The video game industry is set to reach USD 256.97 billion by 2025 and the NFT market wants its slice of the pie. However, traditional PC and console gamers are deeply concerned about the blockchain pivot. Announcements from AAA gaming developers Ubisoft, Square Enix and Konami regarding upcoming NFT projects were met with hostility from the gaming community. But how valid are their woes?
What is NFT gaming?
NFTs are taking the world by storm, offering authentic ways to invest and support digital projects. In the gaming world, NFT developers are focusing on the ‘play-to-earn’ model in which users play games to earn coins, tokens and rewards.
Axie Infinity is swiftly becoming a leading name in the space. “Axie Infinity is a digital pet universe where players battle, raise, and trade fantasy creatures called Axies!” its website reads. Gamers earn money by selling its native SLP (smooth love potion) tokens, breeding rare Axies, and AXS staking.
Despite its cutesy appearance, Axie Infinity is intended for users who are at least 18 years old due to its money-centric nature. This in itself is telling; Axie Infinity has risks unseen in regular video games.
As it currently stands, pure NFT games are operating in an almost separate industry to console gaming. Most are accessible through web browsers, apps or mobile devices. If anything, NFT gaming competes most with mobile gaming.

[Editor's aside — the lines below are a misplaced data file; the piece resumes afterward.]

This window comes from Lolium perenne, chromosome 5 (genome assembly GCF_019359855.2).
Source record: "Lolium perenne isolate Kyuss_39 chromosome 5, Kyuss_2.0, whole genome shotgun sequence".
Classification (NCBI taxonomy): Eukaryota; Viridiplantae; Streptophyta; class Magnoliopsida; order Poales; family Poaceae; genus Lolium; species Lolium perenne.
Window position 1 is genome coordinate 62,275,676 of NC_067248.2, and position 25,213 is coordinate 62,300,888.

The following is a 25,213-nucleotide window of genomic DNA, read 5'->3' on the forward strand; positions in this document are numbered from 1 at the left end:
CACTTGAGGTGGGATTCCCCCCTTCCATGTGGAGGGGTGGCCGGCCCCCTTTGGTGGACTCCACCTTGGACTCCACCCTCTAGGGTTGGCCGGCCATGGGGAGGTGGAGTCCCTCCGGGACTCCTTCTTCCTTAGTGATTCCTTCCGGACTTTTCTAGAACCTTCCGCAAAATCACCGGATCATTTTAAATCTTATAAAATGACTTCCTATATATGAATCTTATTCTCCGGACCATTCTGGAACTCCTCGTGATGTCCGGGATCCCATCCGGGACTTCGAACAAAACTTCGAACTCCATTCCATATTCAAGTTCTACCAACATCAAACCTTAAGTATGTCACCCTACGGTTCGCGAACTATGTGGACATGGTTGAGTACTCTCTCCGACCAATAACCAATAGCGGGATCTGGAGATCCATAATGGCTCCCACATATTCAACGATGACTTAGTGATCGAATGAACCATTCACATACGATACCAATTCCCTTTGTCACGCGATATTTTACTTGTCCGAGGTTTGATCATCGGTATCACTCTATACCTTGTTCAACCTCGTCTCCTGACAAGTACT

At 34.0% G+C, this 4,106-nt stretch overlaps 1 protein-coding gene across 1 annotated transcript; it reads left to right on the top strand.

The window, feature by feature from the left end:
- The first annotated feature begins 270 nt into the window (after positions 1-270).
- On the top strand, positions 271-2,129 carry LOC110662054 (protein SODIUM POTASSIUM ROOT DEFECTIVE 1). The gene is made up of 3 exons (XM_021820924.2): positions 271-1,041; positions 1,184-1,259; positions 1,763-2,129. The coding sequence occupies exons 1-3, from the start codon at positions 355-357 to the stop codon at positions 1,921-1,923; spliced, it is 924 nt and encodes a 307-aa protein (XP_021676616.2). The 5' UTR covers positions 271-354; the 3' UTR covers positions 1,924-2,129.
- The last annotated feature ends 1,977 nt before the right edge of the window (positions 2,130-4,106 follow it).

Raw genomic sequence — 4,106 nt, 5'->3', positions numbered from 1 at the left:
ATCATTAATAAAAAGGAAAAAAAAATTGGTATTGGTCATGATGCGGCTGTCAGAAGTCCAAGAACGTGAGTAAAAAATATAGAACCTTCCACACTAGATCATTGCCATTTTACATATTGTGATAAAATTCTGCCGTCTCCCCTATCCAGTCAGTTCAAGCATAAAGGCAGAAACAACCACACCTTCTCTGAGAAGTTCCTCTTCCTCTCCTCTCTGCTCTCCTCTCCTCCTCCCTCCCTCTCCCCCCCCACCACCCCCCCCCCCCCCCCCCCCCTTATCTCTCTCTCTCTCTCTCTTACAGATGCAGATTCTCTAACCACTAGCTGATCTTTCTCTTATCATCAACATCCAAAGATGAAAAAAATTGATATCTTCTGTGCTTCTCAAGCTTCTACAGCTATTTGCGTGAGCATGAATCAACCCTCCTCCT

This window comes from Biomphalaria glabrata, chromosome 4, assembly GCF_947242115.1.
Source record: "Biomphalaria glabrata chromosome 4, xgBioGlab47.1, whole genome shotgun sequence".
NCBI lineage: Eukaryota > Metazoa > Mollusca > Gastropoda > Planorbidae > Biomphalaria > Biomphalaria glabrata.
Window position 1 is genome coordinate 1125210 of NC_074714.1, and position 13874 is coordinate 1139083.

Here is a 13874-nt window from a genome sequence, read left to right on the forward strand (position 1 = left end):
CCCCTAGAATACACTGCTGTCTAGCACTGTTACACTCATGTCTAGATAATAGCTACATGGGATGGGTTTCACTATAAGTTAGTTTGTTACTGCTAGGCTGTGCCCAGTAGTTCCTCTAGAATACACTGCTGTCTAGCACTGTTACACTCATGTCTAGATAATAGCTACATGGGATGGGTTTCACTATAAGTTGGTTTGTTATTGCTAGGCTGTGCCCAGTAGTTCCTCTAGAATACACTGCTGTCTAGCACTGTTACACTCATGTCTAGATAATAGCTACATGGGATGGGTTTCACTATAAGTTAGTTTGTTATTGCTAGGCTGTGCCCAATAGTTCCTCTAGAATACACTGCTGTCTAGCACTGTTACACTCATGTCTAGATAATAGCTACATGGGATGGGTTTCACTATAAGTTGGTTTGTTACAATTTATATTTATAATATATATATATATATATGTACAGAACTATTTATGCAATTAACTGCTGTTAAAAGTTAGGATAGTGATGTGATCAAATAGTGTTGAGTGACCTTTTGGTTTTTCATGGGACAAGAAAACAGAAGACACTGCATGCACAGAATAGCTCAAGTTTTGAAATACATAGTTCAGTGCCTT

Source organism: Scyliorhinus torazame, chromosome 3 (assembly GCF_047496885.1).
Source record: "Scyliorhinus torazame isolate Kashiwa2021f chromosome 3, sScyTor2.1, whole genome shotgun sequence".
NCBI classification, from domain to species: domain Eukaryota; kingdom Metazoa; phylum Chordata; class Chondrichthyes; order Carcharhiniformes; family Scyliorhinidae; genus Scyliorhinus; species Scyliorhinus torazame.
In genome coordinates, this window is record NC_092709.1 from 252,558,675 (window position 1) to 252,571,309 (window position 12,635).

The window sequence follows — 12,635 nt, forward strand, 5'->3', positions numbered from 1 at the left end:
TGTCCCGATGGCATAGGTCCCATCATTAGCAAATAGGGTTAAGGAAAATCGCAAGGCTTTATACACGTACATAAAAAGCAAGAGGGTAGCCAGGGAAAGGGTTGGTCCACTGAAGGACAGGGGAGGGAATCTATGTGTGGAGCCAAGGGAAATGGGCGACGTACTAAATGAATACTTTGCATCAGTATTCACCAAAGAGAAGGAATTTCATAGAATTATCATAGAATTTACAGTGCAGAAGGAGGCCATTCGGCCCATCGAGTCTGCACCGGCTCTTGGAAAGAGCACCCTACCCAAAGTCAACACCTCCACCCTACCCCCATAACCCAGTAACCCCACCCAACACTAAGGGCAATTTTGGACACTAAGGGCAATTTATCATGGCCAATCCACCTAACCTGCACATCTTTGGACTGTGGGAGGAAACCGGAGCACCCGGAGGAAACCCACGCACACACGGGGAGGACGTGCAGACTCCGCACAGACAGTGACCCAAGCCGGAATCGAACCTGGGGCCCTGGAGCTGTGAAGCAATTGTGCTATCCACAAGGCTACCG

However, NFT gaming has one major flaw: it’s boring. Blockchain-based games tend to be games built around NFT farming. Creativity, immersion and enjoyment all take a back seat in NFT gaming development, which results in uninspiring gaming experiences.
But as the NFT space garners more central attention, developers from traditional gaming are starting to pay attention. The concept of play-to-earn translates slightly differently when applied to traditional gaming, but it’s not an entirely new one. Over recent years, the gaming industry has been plagued with pay-to-win loot boxes in which players are forced to gamble on rewards to upgrade their characters.
In a similar vein, the NFT play-to-earn encourages players to participate in certain activities to be rewarded with NFTs.